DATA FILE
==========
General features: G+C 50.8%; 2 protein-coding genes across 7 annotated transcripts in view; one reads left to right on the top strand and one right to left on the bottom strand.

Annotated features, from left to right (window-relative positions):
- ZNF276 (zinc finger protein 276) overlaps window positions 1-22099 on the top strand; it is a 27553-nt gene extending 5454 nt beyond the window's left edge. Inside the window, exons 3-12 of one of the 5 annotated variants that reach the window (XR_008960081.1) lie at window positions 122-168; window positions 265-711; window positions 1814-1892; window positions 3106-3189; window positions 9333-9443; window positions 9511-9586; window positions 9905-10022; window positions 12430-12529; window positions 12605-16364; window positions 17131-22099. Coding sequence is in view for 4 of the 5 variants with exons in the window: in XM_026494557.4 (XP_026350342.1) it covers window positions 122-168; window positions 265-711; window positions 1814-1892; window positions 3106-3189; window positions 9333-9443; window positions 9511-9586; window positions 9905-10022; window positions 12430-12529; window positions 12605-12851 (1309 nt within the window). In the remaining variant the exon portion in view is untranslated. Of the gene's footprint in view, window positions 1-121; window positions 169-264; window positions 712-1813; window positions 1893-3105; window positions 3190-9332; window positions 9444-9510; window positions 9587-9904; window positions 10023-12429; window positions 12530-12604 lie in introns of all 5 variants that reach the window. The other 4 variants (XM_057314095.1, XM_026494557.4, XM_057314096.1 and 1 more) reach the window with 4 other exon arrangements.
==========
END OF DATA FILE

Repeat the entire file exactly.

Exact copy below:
General features: G+C 50.8%; 2 protein-coding genes across 7 annotated transcripts in view; one reads left to right on the top strand and one right to left on the bottom strand.

Annotated features, from left to right (window-relative positions):
- ZNF276 (zinc finger protein 276) overlaps window positions 1-22099 on the top strand; it is a 27553-nt gene extending 5454 nt beyond the window's left edge. Inside the window, exons 3-12 of one of the 5 annotated variants that reach the window (XR_008960081.1) lie at window positions 122-168; window positions 265-711; window positions 1814-1892; window positions 3106-3189; window positions 9333-9443; window positions 9511-9586; window positions 9905-10022; window positions 12430-12529; window positions 12605-16364; window positions 17131-22099. Coding sequence is in view for 4 of the 5 variants with exons in the window: in XM_026494557.4 (XP_026350342.1) it covers window positions 122-168; window positions 265-711; window positions 1814-1892; window positions 3106-3189; window positions 9333-9443; window positions 9511-9586; window positions 9905-10022; window positions 12430-12529; window positions 12605-12851 (1309 nt within the window). In the remaining variant the exon portion in view is untranslated. Of the gene's footprint in view, window positions 1-121; window positions 169-264; window positions 712-1813; window positions 1893-3105; window positions 3190-9332; window positions 9444-9510; window positions 9587-9904; window positions 10023-12429; window positions 12530-12604 lie in introns of all 5 variants that reach the window. The other 4 variants (XM_057314095.1, XM_026494557.4, XM_057314096.1 and 1 more) reach the window with 4 other exon arrangements.